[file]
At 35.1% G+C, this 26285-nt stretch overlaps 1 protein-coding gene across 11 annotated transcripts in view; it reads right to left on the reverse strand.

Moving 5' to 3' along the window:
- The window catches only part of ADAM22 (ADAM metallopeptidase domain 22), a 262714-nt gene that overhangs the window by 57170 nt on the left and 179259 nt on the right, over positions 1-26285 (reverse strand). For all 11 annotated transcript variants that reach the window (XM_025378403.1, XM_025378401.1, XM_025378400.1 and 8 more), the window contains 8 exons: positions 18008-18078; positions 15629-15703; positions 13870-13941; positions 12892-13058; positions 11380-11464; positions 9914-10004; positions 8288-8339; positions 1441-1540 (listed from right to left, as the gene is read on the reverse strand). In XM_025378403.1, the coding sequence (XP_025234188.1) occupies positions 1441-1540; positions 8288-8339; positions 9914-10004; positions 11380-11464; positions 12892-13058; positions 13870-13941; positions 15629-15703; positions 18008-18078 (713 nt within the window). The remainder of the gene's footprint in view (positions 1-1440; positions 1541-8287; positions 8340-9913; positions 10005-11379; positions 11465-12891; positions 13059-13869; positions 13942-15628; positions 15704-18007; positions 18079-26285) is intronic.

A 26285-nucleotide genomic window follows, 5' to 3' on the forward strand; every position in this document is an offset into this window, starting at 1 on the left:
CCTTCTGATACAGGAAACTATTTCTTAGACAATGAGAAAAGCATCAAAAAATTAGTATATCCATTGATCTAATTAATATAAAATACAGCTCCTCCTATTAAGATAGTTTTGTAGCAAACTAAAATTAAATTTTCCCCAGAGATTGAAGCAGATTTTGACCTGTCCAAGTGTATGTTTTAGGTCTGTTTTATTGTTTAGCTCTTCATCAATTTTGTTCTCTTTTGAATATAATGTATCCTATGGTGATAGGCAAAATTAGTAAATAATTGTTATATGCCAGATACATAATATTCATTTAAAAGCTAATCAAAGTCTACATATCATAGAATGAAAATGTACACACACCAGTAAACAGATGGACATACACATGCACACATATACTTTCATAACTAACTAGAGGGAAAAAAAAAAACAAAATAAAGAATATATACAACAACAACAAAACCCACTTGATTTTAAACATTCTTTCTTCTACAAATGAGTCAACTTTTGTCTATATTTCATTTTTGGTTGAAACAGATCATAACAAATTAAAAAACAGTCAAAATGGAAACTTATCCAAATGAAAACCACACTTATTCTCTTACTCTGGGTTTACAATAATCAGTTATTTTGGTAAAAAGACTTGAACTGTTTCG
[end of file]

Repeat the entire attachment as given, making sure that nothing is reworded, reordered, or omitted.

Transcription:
At 35.1% G+C, this 26285-nt stretch overlaps 1 protein-coding gene across 11 annotated transcripts in view; it reads right to left on the reverse strand.

Moving 5' to 3' along the window:
- The window catches only part of ADAM22 (ADAM metallopeptidase domain 22), a 262714-nt gene that overhangs the window by 57170 nt on the left and 179259 nt on the right, over positions 1-26285 (reverse strand). For all 11 annotated transcript variants that reach the window (XM_025378403.1, XM_025378401.1, XM_025378400.1 and 8 more), the window contains 8 exons: positions 18008-18078; positions 15629-15703; positions 13870-13941; positions 12892-13058; positions 11380-11464; positions 9914-10004; positions 8288-8339; positions 1441-1540 (listed from right to left, as the gene is read on the reverse strand). In XM_025378403.1, the coding sequence (XP_025234188.1) occupies positions 1441-1540; positions 8288-8339; positions 9914-10004; positions 11380-11464; positions 12892-13058; positions 13870-13941; positions 15629-15703; positions 18008-18078 (713 nt within the window). The remainder of the gene's footprint in view (positions 1-1440; positions 1541-8287; positions 8340-9913; positions 10005-11379; positions 11465-12891; positions 13059-13869; positions 13942-15628; positions 15704-18007; positions 18079-26285) is intronic.

A 26285-nucleotide genomic window follows, 5' to 3' on the forward strand; every position in this document is an offset into this window, starting at 1 on the left:
CCTTCTGATACAGGAAACTATTTCTTAGACAATGAGAAAAGCATCAAAAAATTAGTATATCCATTGATCTAATTAATATAAAATACAGCTCCTCCTATTAAGATAGTTTTGTAGCAAACTAAAATTAAATTTTCCCCAGAGATTGAAGCAGATTTTGACCTGTCCAAGTGTATGTTTTAGGTCTGTTTTATTGTTTAGCTCTTCATCAATTTTGTTCTCTTTTGAATATAATGTATCCTATGGTGATAGGCAAAATTAGTAAATAATTGTTATATGCCAGATACATAATATTCATTTAAAAGCTAATCAAAGTCTACATATCATAGAATGAAAATGTACACACACCAGTAAACAGATGGACATACACATGCACACATATACTTTCATAACTAACTAGAGGGAAAAAAAAAAACAAAATAAAGAATATATACAACAACAACAAAACCCACTTGATTTTAAACATTCTTTCTTCTACAAATGAGTCAACTTTTGTCTATATTTCATTTTTGGTTGAAACAGATCATAACAAATTAAAAAACAGTCAAAATGGAAACTTATCCAAATGAAAACCACACTTATTCTCTTACTCTGGGTTTACAATAATCAGTTATTTTGGTAAAAAGACTTGAACTGTTTCG